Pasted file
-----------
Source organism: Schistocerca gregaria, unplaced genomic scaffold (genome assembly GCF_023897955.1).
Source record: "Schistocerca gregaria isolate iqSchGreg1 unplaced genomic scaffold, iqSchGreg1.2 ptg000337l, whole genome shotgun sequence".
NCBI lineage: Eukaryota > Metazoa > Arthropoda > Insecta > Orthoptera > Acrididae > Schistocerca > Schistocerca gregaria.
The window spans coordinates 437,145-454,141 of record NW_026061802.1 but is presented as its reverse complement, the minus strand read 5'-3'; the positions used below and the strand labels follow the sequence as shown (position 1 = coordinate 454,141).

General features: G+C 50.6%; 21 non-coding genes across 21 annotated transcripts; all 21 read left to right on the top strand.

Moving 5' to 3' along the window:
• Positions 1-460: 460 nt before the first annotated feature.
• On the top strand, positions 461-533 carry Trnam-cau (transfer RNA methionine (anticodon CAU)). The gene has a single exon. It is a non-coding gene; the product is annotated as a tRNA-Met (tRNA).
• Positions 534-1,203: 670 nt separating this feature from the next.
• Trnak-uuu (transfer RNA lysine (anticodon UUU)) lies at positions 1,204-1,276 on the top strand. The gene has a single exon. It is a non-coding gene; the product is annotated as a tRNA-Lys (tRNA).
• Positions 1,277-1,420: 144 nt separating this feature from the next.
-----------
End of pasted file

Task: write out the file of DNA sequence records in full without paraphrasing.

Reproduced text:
Source organism: Schistocerca gregaria, unplaced genomic scaffold (genome assembly GCF_023897955.1).
Source record: "Schistocerca gregaria isolate iqSchGreg1 unplaced genomic scaffold, iqSchGreg1.2 ptg000337l, whole genome shotgun sequence".
NCBI lineage: Eukaryota > Metazoa > Arthropoda > Insecta > Orthoptera > Acrididae > Schistocerca > Schistocerca gregaria.
The window spans coordinates 437,145-454,141 of record NW_026061802.1 but is presented as its reverse complement, the minus strand read 5'-3'; the positions used below and the strand labels follow the sequence as shown (position 1 = coordinate 454,141).

General features: G+C 50.6%; 21 non-coding genes across 21 annotated transcripts; all 21 read left to right on the top strand.

Moving 5' to 3' along the window:
• Positions 1-460: 460 nt before the first annotated feature.
• On the top strand, positions 461-533 carry Trnam-cau (transfer RNA methionine (anticodon CAU)). The gene has a single exon. It is a non-coding gene; the product is annotated as a tRNA-Met (tRNA).
• Positions 534-1,203: 670 nt separating this feature from the next.
• Trnak-uuu (transfer RNA lysine (anticodon UUU)) lies at positions 1,204-1,276 on the top strand. The gene has a single exon. It is a non-coding gene; the product is annotated as a tRNA-Lys (tRNA).
• Positions 1,277-1,420: 144 nt separating this feature from the next.